William, the oldest boy, remained single all his life. After the death of his father he made his home with Noah, then later with Noah’s youngest son, Jay, where he lived until his own death.
Julia and Charley Bolin were the parents of two daughters, Nattie and Lottie.
Julia died while still a young woman and her children were raised by their father and his second wife.
Bolin Wilson married for a third time in 1919, to Jane Roland. They were chivaried, this being the seventh chivari to be held at “the old place”. Two of them were for Bolin himself, the others for his children.
Bolin Wilson had been married to Jane Roland but five days when he suffered a heart attack on April 24, 1919 and died. He had helped dig a grave for F. Essary’s little boy that morning. He had come home and laid down to rest when he suffered the heart attack, which was fatal to him. Dr. Kerr came from Crane, Mo. And pronounced Bolin dead. Mr. Taylor, a neighbor, helped lay him out in the home, as was custom in those days, and he was kept there until his burial in the family cemetery. Blaine Kerr and Ira Taylor made a trip to Galena, Mo. Where they purchased the clothes Bolin was buried in. Ed Stump officiated at the funeral.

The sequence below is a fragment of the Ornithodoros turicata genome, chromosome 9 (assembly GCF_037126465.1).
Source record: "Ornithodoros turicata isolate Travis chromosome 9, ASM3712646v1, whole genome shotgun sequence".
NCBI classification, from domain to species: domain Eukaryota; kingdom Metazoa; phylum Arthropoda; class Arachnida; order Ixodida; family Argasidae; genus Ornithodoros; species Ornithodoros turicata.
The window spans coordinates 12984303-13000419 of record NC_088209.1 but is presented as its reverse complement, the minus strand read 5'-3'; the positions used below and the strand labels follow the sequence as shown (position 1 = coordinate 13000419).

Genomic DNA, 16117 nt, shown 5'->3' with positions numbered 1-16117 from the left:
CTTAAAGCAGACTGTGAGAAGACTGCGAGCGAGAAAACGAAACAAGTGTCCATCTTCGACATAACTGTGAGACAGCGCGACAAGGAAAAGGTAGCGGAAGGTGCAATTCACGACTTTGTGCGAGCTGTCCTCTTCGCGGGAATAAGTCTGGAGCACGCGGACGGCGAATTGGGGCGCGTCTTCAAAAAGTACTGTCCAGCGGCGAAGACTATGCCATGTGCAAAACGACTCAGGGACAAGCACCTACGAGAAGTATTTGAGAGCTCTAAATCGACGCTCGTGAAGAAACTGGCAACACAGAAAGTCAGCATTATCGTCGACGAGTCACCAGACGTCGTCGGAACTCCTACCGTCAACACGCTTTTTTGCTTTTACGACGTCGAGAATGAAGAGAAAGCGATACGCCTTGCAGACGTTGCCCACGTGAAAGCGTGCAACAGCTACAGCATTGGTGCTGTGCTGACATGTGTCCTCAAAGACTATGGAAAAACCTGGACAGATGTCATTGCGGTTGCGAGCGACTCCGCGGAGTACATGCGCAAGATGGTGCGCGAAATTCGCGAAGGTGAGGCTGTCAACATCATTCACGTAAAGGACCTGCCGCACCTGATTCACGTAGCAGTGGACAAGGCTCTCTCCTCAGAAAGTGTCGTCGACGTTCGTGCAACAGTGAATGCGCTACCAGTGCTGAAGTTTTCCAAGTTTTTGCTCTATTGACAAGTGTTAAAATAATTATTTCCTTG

And so ended an era of hard work, happiness, and heartaches for the Bolin Wilson family as the father was laid in his final resting place in the cemetery on the farm where he had reared his family to manhood and womanhood.
NOTE: On December 8, 2005 we received an email from Vern
Wilson. According to Vern, " I was just reading the story by
Ruby Steele on the Stone Co. page, about the Bolin Green Wilson family.
His son, Roscoe Verney Wilson was my grandfather, and a correction needs
to be made in the story. My grandfather married Golda Medlin, the
story says her maiden name was Eustler, we are related to the Eustlers
(in a round about way!), but she was a Medlin. Her parents were John
and Ida Medlin, they lived their entire lives in Stone Co. My Grandparents,
Ross and Goldie Wilson, moved to CA when my father was about 13 years old,
my Grandfather passed away in 1976, Grandma remarried, a Mr. Knowles.
They are pictured in the History of Stone Co MO page #536, but the caption
reads wrong, it says John and Ida Medlin, that is Golda Medlin Wilson Knowles,
and Grandpa Knowles."